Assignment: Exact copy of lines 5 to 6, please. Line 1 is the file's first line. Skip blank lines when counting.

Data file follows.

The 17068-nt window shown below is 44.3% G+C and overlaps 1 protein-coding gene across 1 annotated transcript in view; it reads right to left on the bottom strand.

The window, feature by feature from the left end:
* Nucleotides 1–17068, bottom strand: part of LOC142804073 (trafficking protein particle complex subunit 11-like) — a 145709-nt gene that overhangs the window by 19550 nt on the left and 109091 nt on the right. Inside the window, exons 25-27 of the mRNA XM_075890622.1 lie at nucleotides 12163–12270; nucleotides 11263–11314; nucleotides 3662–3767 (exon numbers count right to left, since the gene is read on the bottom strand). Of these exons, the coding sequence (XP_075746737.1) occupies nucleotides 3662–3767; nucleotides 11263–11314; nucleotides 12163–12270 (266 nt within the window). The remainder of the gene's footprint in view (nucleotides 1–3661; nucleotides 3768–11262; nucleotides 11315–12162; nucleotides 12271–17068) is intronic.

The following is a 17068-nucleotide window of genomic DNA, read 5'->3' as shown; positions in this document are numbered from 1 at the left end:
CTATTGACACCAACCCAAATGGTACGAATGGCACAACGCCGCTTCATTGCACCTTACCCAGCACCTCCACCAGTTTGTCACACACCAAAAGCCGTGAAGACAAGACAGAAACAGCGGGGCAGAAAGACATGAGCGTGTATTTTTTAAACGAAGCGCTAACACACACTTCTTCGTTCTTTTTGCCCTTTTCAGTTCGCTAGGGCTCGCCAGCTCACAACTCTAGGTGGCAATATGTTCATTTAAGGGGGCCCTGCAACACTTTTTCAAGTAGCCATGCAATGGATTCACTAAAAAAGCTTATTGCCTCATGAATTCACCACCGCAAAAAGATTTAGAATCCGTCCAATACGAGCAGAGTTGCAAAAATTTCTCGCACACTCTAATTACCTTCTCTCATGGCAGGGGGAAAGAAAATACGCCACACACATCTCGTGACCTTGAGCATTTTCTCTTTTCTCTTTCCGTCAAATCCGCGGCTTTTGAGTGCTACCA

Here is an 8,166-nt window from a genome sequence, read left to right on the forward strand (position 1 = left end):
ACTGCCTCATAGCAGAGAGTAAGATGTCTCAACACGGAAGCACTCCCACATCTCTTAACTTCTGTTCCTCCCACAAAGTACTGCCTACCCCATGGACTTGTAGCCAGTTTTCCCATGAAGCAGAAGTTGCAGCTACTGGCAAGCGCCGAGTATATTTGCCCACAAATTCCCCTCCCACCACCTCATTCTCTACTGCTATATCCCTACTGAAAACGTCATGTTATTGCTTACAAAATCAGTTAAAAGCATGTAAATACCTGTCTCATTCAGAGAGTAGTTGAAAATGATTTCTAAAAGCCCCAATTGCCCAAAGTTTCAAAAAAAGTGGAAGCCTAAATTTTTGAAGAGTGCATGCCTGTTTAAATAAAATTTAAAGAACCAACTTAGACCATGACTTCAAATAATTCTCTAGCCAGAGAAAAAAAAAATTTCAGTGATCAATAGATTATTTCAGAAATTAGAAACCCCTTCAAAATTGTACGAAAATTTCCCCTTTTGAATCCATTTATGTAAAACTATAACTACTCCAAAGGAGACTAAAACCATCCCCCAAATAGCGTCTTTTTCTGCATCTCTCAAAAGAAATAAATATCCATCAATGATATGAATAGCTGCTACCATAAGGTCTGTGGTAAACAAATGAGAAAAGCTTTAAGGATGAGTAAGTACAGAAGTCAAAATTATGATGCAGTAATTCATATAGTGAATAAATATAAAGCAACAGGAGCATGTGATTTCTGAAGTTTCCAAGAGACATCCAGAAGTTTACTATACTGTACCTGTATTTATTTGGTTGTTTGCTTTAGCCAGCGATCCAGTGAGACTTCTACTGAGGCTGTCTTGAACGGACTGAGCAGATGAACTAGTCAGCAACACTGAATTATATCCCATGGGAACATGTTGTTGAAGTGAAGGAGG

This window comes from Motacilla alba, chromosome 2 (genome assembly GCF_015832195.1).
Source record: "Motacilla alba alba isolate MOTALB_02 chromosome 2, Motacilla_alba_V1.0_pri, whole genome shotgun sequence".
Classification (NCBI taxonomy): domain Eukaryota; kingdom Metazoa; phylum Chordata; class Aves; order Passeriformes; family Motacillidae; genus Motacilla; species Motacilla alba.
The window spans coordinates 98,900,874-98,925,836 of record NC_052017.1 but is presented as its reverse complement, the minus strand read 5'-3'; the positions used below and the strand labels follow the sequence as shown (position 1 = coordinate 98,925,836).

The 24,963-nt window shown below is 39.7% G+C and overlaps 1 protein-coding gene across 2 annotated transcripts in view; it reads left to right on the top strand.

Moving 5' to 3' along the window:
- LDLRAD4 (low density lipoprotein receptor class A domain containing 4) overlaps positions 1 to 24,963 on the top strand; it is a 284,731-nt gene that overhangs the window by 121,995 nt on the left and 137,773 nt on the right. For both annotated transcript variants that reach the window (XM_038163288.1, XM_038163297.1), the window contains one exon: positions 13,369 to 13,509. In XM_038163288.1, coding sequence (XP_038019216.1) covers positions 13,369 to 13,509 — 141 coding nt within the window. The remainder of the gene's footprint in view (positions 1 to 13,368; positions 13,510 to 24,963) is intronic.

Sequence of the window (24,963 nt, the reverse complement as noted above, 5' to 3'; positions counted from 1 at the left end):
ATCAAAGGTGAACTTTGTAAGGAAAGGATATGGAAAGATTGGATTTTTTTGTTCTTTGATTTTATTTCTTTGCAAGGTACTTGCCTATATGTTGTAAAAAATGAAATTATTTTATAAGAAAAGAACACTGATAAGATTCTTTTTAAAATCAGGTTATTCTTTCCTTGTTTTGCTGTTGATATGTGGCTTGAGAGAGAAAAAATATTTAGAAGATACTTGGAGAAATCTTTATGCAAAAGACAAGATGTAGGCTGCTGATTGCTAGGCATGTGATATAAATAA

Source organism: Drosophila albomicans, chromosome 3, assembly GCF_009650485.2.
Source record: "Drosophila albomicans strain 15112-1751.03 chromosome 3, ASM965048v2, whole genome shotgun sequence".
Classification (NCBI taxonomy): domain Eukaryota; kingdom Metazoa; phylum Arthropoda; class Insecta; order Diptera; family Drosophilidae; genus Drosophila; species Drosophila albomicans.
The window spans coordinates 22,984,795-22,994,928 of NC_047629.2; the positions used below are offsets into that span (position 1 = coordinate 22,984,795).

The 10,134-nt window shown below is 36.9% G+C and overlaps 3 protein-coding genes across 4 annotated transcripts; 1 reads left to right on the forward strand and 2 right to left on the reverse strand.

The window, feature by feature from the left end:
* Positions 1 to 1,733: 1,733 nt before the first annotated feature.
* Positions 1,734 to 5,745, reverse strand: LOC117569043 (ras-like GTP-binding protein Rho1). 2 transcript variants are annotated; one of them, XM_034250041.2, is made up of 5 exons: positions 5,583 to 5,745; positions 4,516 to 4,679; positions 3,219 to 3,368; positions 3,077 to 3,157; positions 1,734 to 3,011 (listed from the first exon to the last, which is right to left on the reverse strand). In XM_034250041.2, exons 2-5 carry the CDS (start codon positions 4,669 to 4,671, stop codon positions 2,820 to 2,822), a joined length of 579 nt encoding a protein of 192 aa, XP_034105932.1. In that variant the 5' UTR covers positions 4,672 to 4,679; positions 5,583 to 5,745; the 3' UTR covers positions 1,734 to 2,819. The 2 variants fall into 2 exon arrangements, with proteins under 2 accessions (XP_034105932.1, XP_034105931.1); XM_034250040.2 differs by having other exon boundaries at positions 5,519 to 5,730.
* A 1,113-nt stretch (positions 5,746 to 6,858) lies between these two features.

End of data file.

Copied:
CTATTGACACCAACCCAAATGGTACGAATGGCACAACGCCGCTTCATTGCACCTTACCCAGCACCTCCACCAGTTTGTCACACACCAAAAGCCGTGAAGACAAGACAGAAACAGCGGGGCAGAAAGACATGAGCGTGTATTTTTTAAACGAAGCGCTAACACACACTTCTTCGTTCTTTTTGCCCTTTTCAGTTCGCTAGGGCTCGCCAGCTCACAACTCTAGGTGGCAATATGTTCATTTAAGGGGGCCCTGCAACACTTTTTCAAGTAGCCATGCAATGGATTCACTAAAAAAGCTTATTGCCTCATGAATTCACCACCGCAAAAAGATTTAGAATCCGTCCAATACGAGCAGAGTTGCAAAAATTTCTCGCACACTCTAATTACCTTCTCTCATGGCAGGGGGAAAGAAAATACGCCACACACATCTCGTGACCTTGAGCATTTTCTCTTTTCTCTTTCCGTCAAATCCGCGGCTTTTGAGTGCTACCA

Here is an 8,166-nt window from a genome sequence, read left to right on the forward strand (position 1 = left end):